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Minutes for February 1, 2016

The Faculty Senate of Eastern Kentucky University met on Monday, February 1, 2016 in the South Ballroom in the Keen Johnson Building. Senator Day called the fifth meeting of the academic year to order at approximately 3:30 p.m.

The following members were absent:

M. Benson* R. Brubaker K. Gray-Denson
D. Mohallatee E. Morrett T. Reed
D. Robinson* H. Taylor* A. Thieme*

Indicates prior notification of absence to the Faculty Senate Secretary


Senator Day welcomed new Parliamentarian Melanie Adams-Johnson to the Senate and thanked her for volunteering her services.


The December 7, 2015 minutes were approved as written.


Senator Benson, who had to be in Frankfort today, shared the following in his written report to the Senate.

In the next few weeks, demolition of Martin Hall and a section of Brockton will begin in order to build a couple of badly needed new residence halls. The razing and subsequent constructions have necessitated a reconfiguration of parking spaces and will, no doubt, create some temporary issues. The construction fencing will be erected around Martin Hall on February 6, 2016. The parking currently utilized in that lot will be unavailable. Hence, the creation of employee parking in the Lancaster Lot. Handicapped spots will be provided. Please see the map which has been circulated widely to the campus community.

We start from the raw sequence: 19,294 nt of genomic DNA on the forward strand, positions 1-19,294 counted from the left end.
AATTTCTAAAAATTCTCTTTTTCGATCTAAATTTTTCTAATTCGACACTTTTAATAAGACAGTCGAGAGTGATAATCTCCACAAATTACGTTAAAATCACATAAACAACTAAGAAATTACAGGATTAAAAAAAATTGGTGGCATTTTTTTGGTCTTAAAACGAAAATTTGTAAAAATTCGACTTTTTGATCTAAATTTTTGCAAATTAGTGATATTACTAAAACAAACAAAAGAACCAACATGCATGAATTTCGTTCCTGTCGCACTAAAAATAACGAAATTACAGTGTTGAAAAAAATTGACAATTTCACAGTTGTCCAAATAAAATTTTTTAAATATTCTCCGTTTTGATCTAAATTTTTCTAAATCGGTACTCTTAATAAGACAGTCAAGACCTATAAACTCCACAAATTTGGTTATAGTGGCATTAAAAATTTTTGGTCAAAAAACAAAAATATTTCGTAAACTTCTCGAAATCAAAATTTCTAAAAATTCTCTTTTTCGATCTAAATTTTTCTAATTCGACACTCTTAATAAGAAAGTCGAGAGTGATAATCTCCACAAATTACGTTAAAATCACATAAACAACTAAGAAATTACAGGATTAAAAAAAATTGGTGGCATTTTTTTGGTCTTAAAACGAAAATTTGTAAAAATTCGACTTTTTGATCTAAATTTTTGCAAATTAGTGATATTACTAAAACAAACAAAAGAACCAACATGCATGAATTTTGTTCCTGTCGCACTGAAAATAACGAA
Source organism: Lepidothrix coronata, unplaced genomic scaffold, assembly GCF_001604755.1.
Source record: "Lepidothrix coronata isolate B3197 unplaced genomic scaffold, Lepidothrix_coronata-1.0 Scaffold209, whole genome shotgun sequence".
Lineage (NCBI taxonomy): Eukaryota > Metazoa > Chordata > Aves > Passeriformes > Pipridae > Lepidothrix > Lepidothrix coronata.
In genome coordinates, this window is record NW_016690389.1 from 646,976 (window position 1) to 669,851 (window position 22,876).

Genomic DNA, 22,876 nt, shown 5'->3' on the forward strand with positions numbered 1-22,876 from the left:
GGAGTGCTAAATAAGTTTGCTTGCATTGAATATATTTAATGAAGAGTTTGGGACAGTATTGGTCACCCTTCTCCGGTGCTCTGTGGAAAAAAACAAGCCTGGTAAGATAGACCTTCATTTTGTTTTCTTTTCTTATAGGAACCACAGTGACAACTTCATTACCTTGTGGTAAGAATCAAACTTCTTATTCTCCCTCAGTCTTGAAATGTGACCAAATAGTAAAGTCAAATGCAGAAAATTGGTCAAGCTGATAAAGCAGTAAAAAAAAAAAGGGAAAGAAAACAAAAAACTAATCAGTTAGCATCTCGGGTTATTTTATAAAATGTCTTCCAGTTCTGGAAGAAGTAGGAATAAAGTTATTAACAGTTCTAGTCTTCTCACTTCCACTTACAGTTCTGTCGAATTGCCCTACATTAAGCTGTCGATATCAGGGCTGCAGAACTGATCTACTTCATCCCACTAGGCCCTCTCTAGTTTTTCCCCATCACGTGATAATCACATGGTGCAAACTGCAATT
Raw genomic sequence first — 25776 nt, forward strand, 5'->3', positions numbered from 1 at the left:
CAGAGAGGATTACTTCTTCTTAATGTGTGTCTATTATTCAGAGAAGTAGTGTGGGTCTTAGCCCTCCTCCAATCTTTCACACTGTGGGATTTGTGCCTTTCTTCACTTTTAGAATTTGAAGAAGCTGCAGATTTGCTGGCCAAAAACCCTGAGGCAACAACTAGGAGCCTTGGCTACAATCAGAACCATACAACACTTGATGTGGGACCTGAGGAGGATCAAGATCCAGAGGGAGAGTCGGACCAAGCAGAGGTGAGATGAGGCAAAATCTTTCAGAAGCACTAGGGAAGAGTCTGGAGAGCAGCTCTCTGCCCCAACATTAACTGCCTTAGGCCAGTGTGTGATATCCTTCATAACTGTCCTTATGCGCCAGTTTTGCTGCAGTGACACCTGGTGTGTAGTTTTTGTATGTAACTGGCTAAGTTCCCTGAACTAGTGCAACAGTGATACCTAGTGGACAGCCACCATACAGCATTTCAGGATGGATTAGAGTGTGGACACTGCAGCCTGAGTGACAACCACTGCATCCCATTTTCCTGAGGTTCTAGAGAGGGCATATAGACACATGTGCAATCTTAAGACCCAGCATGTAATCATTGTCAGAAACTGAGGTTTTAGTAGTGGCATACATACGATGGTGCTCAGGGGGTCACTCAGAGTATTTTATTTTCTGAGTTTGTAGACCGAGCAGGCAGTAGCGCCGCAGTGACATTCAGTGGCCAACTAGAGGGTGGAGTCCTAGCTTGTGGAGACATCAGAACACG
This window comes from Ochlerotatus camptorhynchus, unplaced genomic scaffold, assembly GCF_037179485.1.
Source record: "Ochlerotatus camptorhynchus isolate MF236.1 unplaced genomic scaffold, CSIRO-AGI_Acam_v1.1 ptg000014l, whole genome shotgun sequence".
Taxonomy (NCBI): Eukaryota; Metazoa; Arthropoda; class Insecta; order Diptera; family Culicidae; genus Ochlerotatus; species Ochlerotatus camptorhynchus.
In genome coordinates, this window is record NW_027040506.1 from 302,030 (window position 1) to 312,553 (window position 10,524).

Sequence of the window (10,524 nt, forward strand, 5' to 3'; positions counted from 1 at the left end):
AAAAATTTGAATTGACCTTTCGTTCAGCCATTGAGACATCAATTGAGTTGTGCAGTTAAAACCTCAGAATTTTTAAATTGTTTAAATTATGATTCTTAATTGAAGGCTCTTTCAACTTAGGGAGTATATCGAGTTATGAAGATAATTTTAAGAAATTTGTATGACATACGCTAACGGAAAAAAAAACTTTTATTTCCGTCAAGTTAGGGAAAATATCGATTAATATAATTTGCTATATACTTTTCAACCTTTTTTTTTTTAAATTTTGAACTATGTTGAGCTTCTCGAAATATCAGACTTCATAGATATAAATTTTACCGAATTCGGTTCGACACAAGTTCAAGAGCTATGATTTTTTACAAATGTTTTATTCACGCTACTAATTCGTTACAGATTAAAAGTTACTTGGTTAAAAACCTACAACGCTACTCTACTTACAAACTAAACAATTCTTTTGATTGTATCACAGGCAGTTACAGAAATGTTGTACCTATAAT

At its meeting last week, the Board of Regents authorized the University to proceed with finalizing a facilities lease with F2 Companies/Grand Campus Properties LLC for the construction of these two new halls. 

The following highlights were also shared at Monday’s Board meeting.

  • Executive Vice President Dr. Laurie Carter reported that a new welcome center and student success center will open soon. She also detailed continued improvements in retention and graduation rates.
  • Dr. David McFaddin, Executive Director of Engagement and Regional Stewardship, told the Board that a large campus and local contingent will converge on Frankfort on February. 17 for our annual Colonels at the Capitol Day. He also noted that our regional campus enrollment is on the upswing and that demand is high for EKU’s popular Dual Credit program.